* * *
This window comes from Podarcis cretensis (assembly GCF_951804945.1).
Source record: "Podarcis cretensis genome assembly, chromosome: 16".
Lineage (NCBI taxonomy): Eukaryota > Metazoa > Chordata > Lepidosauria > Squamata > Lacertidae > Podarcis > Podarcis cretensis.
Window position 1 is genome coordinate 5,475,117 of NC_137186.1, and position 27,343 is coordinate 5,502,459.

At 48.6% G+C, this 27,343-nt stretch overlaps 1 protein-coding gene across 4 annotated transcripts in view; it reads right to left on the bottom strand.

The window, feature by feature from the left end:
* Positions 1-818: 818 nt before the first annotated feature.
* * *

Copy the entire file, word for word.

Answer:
This window comes from Podarcis cretensis (assembly GCF_951804945.1).
Source record: "Podarcis cretensis genome assembly, chromosome: 16".
Lineage (NCBI taxonomy): Eukaryota > Metazoa > Chordata > Lepidosauria > Squamata > Lacertidae > Podarcis > Podarcis cretensis.
Window position 1 is genome coordinate 5,475,117 of NC_137186.1, and position 27,343 is coordinate 5,502,459.

At 48.6% G+C, this 27,343-nt stretch overlaps 1 protein-coding gene across 4 annotated transcripts in view; it reads right to left on the bottom strand.

The window, feature by feature from the left end:
* Positions 1-818: 818 nt before the first annotated feature.